The 3D real-time strategy game
is set to launch this month. If you love 3D real-time strategy games; if you love sci-fi and big guns; if you love researching futuristic military applications; if you love commanding and conquering; if you love totally annihilating - if you just love being alive - then you are going to love
The story behind Machines begins in the year 2545. Mankind has launched a fleet of machine probes into space to colonize planets that are potentially habitable for humans. In regular contact with Earth, these probes establish bases on four distant planets and begin the long arduous task of developing the appropriate conditions for human life. But in the year 3297, the last World War breaks out on Earth and mankind is destroyed. The machines, left with out regular direction from home, revert to default software instructions that ensure that the machines will continue their work and begin to self-replicate. For years they continue to colonize planets and evolve as a race until, finally, they become self-aware. Free from the restraints of their obsolete programming, the machines only concern becomes the propagation of their race. As programmed by their human forefathers, the machines adhere to strict Darwinian principles, and begin their quest to triumph over the universe. As a matter of course, they go to war.
Machines is a multi-faceted real-time strategy game that offers an abundance of options and unique features to fans of the genre. The game features real-time polygonal environments with multiple camera perspectives including zenith, 1st and 3rd person command capabilities. This means that gamers can manage their machine race on a broad management scale as well as get inside individual units to shoot it out in battle or utilize the game's advanced espionage and sabotage attributes. The espionage and sabotage capabilities allow gamers to camouflage their machines, penetrate enemy encampments, actually enter enemy buildings, and wreak all kinds of havoc including directing enemy machines to attack each other, stealing enemy research, and making buildings self-destruct, among other dirty deeds.
Machines also features a comprehensive resource management aspect, 4-player Internet gameplay, over 50 different machines, over 25 different weapons, and deep strategy and action components. In essence, Machines is the strategy game that offers gamers the most control - and for real-time strategy games, control is the essential element of the genre. With the versatility of Machines, gamers can reach new and unexpected heights.
But what is it about the game that makes it so special? Truly Machines is a game whose sum is as great as the value of its parts. Machines seamlessly blends such diverse gameplay elements as free camera 3D 1st and 3rd person perspectives into an ergonomically realistic melange of such beauty and basic intuitiveness that gamers will wonder where they end and the game begins. It is this focus on gameplay that sets Machines apart from the rank and file of real-time strategy games and elevates it to a heretofore unseen plateau - that of a truly transcendent PC game.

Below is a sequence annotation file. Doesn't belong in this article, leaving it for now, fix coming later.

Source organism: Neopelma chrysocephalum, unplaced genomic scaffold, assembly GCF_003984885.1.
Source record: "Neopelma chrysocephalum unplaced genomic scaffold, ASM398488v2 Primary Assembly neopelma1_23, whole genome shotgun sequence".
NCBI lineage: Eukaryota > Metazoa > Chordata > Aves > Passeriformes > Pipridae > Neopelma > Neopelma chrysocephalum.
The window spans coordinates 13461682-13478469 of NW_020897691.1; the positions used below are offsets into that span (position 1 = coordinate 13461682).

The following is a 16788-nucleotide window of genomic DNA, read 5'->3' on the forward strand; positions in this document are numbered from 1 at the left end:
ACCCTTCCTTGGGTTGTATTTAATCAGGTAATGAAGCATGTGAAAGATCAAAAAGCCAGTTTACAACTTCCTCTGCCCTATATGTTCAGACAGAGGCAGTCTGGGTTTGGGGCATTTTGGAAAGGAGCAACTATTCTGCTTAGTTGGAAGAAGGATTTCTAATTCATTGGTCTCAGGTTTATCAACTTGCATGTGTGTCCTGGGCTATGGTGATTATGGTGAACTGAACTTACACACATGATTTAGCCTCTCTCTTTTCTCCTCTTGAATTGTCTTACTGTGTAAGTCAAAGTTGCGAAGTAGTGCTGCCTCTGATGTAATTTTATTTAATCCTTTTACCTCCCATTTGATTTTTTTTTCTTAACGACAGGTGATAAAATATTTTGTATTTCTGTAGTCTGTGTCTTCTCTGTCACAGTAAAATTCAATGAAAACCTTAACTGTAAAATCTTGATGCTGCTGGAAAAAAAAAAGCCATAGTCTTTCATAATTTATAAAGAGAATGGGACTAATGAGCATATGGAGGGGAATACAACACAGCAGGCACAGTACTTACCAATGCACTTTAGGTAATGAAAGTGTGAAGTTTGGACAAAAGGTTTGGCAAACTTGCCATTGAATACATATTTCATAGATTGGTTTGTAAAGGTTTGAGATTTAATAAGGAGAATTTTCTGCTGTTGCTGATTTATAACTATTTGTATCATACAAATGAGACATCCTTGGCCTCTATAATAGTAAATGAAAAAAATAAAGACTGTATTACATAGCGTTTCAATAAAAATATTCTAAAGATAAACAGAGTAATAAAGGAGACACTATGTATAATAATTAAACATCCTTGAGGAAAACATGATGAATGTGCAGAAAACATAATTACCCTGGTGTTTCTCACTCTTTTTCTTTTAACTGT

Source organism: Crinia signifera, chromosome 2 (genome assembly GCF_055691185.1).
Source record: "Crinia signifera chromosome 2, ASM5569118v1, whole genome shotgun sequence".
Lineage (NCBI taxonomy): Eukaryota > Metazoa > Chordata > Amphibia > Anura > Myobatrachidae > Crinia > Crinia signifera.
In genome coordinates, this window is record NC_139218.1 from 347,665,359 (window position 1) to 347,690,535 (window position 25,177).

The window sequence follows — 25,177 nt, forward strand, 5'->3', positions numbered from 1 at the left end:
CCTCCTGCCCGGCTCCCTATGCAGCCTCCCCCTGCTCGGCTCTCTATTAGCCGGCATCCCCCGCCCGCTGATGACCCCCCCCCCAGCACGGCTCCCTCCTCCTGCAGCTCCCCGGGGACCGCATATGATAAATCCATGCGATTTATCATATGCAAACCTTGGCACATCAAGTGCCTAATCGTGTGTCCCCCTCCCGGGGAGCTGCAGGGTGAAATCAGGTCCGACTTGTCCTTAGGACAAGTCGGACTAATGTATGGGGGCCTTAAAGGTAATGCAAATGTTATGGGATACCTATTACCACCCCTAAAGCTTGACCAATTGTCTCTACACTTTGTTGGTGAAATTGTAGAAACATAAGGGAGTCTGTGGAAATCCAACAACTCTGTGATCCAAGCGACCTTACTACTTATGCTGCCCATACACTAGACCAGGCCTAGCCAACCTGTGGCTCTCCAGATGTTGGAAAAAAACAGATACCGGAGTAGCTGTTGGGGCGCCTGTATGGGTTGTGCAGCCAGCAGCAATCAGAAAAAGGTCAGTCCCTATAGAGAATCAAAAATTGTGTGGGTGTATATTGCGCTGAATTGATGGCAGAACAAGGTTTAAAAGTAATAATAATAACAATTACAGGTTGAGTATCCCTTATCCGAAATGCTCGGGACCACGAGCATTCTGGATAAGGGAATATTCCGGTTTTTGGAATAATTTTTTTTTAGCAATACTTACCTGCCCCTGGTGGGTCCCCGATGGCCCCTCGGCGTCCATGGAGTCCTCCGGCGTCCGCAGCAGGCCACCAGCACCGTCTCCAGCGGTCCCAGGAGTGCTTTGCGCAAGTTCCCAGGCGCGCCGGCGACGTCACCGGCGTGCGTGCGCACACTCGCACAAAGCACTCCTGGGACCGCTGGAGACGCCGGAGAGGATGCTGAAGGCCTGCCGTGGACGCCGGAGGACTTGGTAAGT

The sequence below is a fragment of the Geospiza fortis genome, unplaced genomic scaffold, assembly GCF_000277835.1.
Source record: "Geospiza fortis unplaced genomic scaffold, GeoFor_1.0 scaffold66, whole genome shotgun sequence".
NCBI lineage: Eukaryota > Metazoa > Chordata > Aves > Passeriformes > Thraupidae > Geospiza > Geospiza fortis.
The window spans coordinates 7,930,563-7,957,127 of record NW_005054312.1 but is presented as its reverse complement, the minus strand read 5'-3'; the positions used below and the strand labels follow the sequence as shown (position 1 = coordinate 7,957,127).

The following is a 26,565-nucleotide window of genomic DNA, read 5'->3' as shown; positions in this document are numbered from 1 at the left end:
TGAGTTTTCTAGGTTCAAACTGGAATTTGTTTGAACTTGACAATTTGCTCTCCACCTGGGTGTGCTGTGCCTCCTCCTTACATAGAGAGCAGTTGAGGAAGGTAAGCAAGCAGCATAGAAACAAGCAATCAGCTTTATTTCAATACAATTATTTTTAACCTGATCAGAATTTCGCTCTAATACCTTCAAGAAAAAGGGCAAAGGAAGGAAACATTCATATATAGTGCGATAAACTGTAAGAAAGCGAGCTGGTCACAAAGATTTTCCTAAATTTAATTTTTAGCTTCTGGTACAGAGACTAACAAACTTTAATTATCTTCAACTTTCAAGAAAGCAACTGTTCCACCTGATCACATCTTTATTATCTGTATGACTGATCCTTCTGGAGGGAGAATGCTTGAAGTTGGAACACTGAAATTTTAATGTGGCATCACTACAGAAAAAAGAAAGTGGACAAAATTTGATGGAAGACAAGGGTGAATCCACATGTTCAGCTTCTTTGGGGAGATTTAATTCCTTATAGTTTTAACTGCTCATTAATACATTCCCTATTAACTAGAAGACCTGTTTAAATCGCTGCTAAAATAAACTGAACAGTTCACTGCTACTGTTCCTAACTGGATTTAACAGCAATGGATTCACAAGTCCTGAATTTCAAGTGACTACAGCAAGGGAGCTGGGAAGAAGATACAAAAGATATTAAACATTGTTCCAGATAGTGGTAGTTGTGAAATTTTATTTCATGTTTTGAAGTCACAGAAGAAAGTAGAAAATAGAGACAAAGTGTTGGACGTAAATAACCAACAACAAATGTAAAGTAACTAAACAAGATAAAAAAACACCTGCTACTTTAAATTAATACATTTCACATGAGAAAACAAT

Let us speak of Machines in these terms if we are to fully understand its metaphysical significance and justify our vaunted assertion. The duality of perception naturally indicates a bifurcated meaning for any observed object or event. It is therefore reasonable to assume that Machines will, under isolated subjective scrutiny, come to be judged empirically as either good or bad. Whichever judgment is accepted will exist as an antipode to its dualist opposite. The methodology we wish to apply affirms this supposition, while strongly averring that, due to the quality of the game, it will be judged as good by the far greater majority of those who undertake to make a judgment.
We believe this to be so because we believe in Machines (and we have played it).
However, it is the nature of transcendentalist philosophy to believe in the a priori existence of a spiritual reality, independent of empiricism, that is inherently unknowable or which can only be known through intuition. So let us throw away the conceit of our interest, let us rid ourselves of the bonds of our experiences. Let us assume that we have not played Machines. That we are to ascertain its significance through nothing more than intuition.
If one examines the factors that surround Machines, such as the feature list, the storyline, and the assurances from the developers - one can draw a very basic intuitive conclusion. However it is when one sees the obsessive focus of the QA testers, the intense concentration on the faces of the focus group test subjects, when one walks in on a Monday morning to find some freaks have been in the building playing Machines all weekend long - because they wanted to - that one taps into that immaterial essence, that hidden principle behind the walls of reason and perception - the thing you know is there but just can't explain - and then, right at that moment, you have justified your assertion that Machines has transcended. It is so fun that empirical judgments no longer apply.
The earth spins on axes while turning ellipses around the sun. The sun is on an arm in a rotating galaxy winding down towards the infinite density of a blackhole. Our galaxy clings effortlessly in a hanging supercluster of galaxies that attract and repel each other. The supercluster is suspended like a double helix out beyond the beyond. Further away, along the edges of the observable universe, there are more of them. Beyond that? Who knows?
And there you are, playing Machines on your PC, and you know what? You are part of it. In fact, you are it.
After that, there really isn't anything else to say.
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ACCLAIM is a registered trademark of Acclaim Entertainment, Inc. 2002